Alcohol Use and High Risk Behavior Among HIV-Positive Men

Investigator: Sarah Woolf-King, PhD, MPH
Sponsor: NIH National Institute of Alcohol Abuse and Alcoholism

Location(s): Uganda


Recent reviews of the literature indicate that alcohol is "adding fuel to the fire" of the HIV epidemic in sub- Saharan Africa due to its association with higher frequency of unprotected sex, lower adherence to antiretroviral treatment (ART), and consequently increased cumulative risk of onward transmission among HIV- positives. Uganda has one of the highest levels of per capita alcohol consumption in the world combined with a generalized HIV epidemic that affects approximately 6.5% of the adult population. The research proposed in this application examines the co-occurrence of alcohol use and unprotected sex among HIV+ Ugandan adults in order to develop a behavioral HIV prevention intervention targeting alcohol use that has the potential to ameliorate these co-occurring public health burdens.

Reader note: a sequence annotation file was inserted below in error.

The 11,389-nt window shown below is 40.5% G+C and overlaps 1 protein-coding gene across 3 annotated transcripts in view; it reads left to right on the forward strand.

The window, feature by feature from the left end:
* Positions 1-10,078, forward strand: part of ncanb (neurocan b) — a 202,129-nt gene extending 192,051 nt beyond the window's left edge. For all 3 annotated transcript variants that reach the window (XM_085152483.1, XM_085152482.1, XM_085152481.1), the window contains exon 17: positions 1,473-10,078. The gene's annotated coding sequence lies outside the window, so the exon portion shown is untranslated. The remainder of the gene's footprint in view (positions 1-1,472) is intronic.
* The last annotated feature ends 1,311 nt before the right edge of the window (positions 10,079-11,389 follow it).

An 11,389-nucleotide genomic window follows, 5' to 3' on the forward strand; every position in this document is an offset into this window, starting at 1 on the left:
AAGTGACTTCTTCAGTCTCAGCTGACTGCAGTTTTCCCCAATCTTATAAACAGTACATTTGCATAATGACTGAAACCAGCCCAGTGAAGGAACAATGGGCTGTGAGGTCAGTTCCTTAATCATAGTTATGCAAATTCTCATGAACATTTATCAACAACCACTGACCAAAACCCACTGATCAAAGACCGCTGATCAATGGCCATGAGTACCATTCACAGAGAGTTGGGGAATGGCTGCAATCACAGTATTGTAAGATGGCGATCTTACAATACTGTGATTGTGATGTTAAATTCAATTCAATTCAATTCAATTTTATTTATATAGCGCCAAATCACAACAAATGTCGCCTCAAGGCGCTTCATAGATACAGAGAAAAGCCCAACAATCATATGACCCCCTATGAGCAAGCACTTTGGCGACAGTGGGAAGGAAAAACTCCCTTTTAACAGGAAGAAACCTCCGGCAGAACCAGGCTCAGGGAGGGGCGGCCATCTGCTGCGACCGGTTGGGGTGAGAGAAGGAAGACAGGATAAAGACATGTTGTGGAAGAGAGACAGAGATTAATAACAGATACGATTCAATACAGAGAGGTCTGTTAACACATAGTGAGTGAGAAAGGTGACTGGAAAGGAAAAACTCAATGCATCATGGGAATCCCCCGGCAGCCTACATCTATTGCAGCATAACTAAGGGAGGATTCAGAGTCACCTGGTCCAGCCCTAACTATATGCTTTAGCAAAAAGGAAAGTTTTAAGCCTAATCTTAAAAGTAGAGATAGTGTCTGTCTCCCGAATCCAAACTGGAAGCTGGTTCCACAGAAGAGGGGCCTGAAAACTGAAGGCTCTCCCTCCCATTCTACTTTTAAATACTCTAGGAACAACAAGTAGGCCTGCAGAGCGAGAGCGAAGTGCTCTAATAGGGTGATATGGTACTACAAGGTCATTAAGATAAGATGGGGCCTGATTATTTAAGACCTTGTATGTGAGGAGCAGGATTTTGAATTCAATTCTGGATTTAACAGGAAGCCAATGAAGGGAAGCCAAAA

Alcohol consumption in sub-Saharan Africa is a major public health concern that has received insufficient attention. The World Health Organization (WHO) estimates that although 70% of adults in sub- Saharan Africa are self-reported abstainers, the 30% who report consuming alcohol have among the highest levels of per capita consumption in the world. The heavy, episodic pattern of consumption that characterizes alcohol use in this region is associated with many negative HIV-related consequences including an increased likelihood of engaging in high risk behavior and a higher cumulative risk of onward transmission among sero-discordant partnerships. The intersection of these two epidemics underscores the urgency of increased research attention and intervention development. Research aimed at understanding how, and in what contexts, alcohol is most likely to result in high risk behavior in sub-Saharan Africa has been dominated by cross-sectional study designs that fail to capture the temporal relationship between alcohol consumption and its subsequent effect on risky behavior. The overall objective of this K01 Career Development Award is to achieve a better understanding of the relationship between event-level alcohol use and high risk behavior among HIV-positive (HIV+) African adults using cell- phone based, daily data collection techniques. The long-term goal of this application is to develop a behavioral HIV prevention intervention targeting alcohol use that can be implemented with HIV+ adults in sub-Saharan Africa and to provide the principal investigator, Dr. Woolf-King, with the skills and training necessary to successfully develop and test the efficacy of this intervention. Dr. Woolf-King is trained as a clinical psychologist with expertise in the use of laboratory-based, alcohol administration studies for determining the causal effect of event-level alcohol intoxication on the behavior of high risk men, college students, and African American adults. Dr. Woolf-King's long-term goal is to become a successful NIH-funded behavioral scientist with international expertise in alcohol's relationship to HIV. She has proposed a combination of didactic and applied research activities, under the mentorship of experts in the field, to provide her with the following skills necessary to accomplish this goal: (1) the design and analysis of longitudinal event-level research, (2) the use of biological data to estimate the accuracy of self-reported behavior, and (3) the development of behavioral HIV prevention intervention development. The proposed research consists of three specific aims and will be conducted in conjunction with Dr. Judy Hahn's ongoing NIH/NIAAA-funded (R01 and U01) cohorts of ART-naive, HIV+ African adults. Aim 1: Enhance our understanding of the event-level association between alcohol consumption and high risk behavior among HIV+ adults in Africa. We will accomplish this aim by: (a) conducting a prospective, event-level study with 100 HIV+ men (n= 50) and women (n =50) who report consuming alcohol in the last three months, (b) assessing the situational and relationship-level aspects of high risk events over a six- week period using interactive voice response (IVR) technology, and (c) using a theory-guided conceptual framework and advanced multilevel modeling to determine the extent to which individual, situational, and relationship-leve variables work together to explain the association between alcohol use and risky behavior. Aim 2: Estimate the accuracy of self-reported high risk behavior using biological data.. We will accomplish this aim by: (a) using a qualitative test for Prostate Specific Antigen (PSA), an indicator of recent (i.e., last 24 hours) semen exposure that can be reliably recovered from self-administered vaginal swabs, (b) comparing these PSA tests to self-report of risky behavior in the last 24 hours, and (c) using women with positive PSA tests to estimate self-report bias. Aim 3: Develop a plan for an intervention targeting alcohol use and high risk behavior that incorporates event-level data collected with IVR. We will accomplish this aim by: (a) conducting brief qualitative exit interviews with a sub-group of participants in the event-level study to assess the feasibility and acceptability of IVR as a self-monitoring device, (b) using an existing alcohol use risk reduction intervention to guide us in translating these self-monitoring data into personalized feedback that highlights the within-person variability in alcohol's relationship to risky behavior and (c) ultimately developing a new brief, patient-centered HIV risk-reduction intervention for high risk, alcohol consuming HIV+ adults in Africa. These research activities will culminate in the submission of an R34 as part of NIAAA's Behavioral and Integrative Treatment Development Program, during the 4th year of the K-award period, to further develop and pilot test the intervention that emerges from these specific aims. This will lead directly to the submission of an R01 to conduct a full Randomized Controlled Trial (RCT) of the intervention to determine its efficacy. The career development and research activities proposed in this K01 application will lay the foundation for Dr. Woolf-King's career as successful, independent, NIH-funded behavioral scientist with the skills to conduct a wide-range of research on alcohol's relationship to the HIV epidemic, both domestically and internationally.